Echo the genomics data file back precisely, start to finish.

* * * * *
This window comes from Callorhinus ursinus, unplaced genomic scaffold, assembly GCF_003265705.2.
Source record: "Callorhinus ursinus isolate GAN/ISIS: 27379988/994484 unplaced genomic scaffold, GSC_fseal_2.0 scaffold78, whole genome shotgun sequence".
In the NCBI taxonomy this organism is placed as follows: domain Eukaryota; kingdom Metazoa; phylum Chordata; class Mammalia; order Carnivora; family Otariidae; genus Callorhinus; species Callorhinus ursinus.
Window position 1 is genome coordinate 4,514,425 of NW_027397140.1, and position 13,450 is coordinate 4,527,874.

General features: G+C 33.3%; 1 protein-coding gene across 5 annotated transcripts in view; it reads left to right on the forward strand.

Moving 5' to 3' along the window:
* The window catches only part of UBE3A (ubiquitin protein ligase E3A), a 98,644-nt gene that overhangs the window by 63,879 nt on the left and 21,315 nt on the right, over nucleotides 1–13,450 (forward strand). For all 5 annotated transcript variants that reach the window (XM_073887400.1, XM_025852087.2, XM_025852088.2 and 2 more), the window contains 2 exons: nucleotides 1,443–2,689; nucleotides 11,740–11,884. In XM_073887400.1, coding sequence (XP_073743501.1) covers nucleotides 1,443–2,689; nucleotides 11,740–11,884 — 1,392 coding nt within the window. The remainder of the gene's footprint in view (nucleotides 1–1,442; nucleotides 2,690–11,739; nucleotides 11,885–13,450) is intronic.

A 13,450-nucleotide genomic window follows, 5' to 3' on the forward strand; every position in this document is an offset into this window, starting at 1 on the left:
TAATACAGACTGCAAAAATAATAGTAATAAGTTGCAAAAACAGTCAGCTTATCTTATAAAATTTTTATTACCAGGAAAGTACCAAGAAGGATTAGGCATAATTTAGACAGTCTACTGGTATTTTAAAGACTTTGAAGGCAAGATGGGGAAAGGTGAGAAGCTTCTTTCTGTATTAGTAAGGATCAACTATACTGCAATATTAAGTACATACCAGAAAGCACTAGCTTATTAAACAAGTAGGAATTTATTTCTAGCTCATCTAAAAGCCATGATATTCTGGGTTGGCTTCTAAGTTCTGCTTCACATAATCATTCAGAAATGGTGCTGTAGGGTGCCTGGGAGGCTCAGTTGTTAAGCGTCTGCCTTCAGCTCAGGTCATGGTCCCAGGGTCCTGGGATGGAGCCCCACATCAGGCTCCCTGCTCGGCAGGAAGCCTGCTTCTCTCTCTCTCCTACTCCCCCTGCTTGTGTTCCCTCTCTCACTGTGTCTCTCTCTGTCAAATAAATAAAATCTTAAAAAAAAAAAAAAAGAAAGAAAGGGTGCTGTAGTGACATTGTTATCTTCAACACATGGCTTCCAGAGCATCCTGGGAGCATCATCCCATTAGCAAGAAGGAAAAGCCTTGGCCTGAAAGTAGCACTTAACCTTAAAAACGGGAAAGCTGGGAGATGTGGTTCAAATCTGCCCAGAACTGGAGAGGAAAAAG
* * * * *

This window comes from Callorhinus ursinus, unplaced genomic scaffold, assembly GCF_003265705.2.
Source record: "Callorhinus ursinus isolate GAN/ISIS: 27379988/994484 unplaced genomic scaffold, GSC_fseal_2.0 scaffold78, whole genome shotgun sequence".
In the NCBI taxonomy this organism is placed as follows: domain Eukaryota; kingdom Metazoa; phylum Chordata; class Mammalia; order Carnivora; family Otariidae; genus Callorhinus; species Callorhinus ursinus.
Window position 1 is genome coordinate 4,514,425 of NW_027397140.1, and position 13,450 is coordinate 4,527,874.

General features: G+C 33.3%; 1 protein-coding gene across 5 annotated transcripts in view; it reads left to right on the forward strand.

Moving 5' to 3' along the window:
* The window catches only part of UBE3A (ubiquitin protein ligase E3A), a 98,644-nt gene that overhangs the window by 63,879 nt on the left and 21,315 nt on the right, over nucleotides 1–13,450 (forward strand). For all 5 annotated transcript variants that reach the window (XM_073887400.1, XM_025852087.2, XM_025852088.2 and 2 more), the window contains 2 exons: nucleotides 1,443–2,689; nucleotides 11,740–11,884. In XM_073887400.1, coding sequence (XP_073743501.1) covers nucleotides 1,443–2,689; nucleotides 11,740–11,884 — 1,392 coding nt within the window. The remainder of the gene's footprint in view (nucleotides 1–1,442; nucleotides 2,690–11,739; nucleotides 11,885–13,450) is intronic.

A 13,450-nucleotide genomic window follows, 5' to 3' on the forward strand; every position in this document is an offset into this window, starting at 1 on the left:
TAATACAGACTGCAAAAATAATAGTAATAAGTTGCAAAAACAGTCAGCTTATCTTATAAAATTTTTATTACCAGGAAAGTACCAAGAAGGATTAGGCATAATTTAGACAGTCTACTGGTATTTTAAAGACTTTGAAGGCAAGATGGGGAAAGGTGAGAAGCTTCTTTCTGTATTAGTAAGGATCAACTATACTGCAATATTAAGTACATACCAGAAAGCACTAGCTTATTAAACAAGTAGGAATTTATTTCTAGCTCATCTAAAAGCCATGATATTCTGGGTTGGCTTCTAAGTTCTGCTTCACATAATCATTCAGAAATGGTGCTGTAGGGTGCCTGGGAGGCTCAGTTGTTAAGCGTCTGCCTTCAGCTCAGGTCATGGTCCCAGGGTCCTGGGATGGAGCCCCACATCAGGCTCCCTGCTCGGCAGGAAGCCTGCTTCTCTCTCTCTCCTACTCCCCCTGCTTGTGTTCCCTCTCTCACTGTGTCTCTCTCTGTCAAATAAATAAAATCTTAAAAAAAAAAAAAAAGAAAGAAAGGGTGCTGTAGTGACATTGTTATCTTCAACACATGGCTTCCAGAGCATCCTGGGAGCATCATCCCATTAGCAAGAAGGAAAAGCCTTGGCCTGAAAGTAGCACTTAACCTTAAAAACGGGAAAGCTGGGAGATGTGGTTCAAATCTGCCCAGAACTGGAGAGGAAAAAG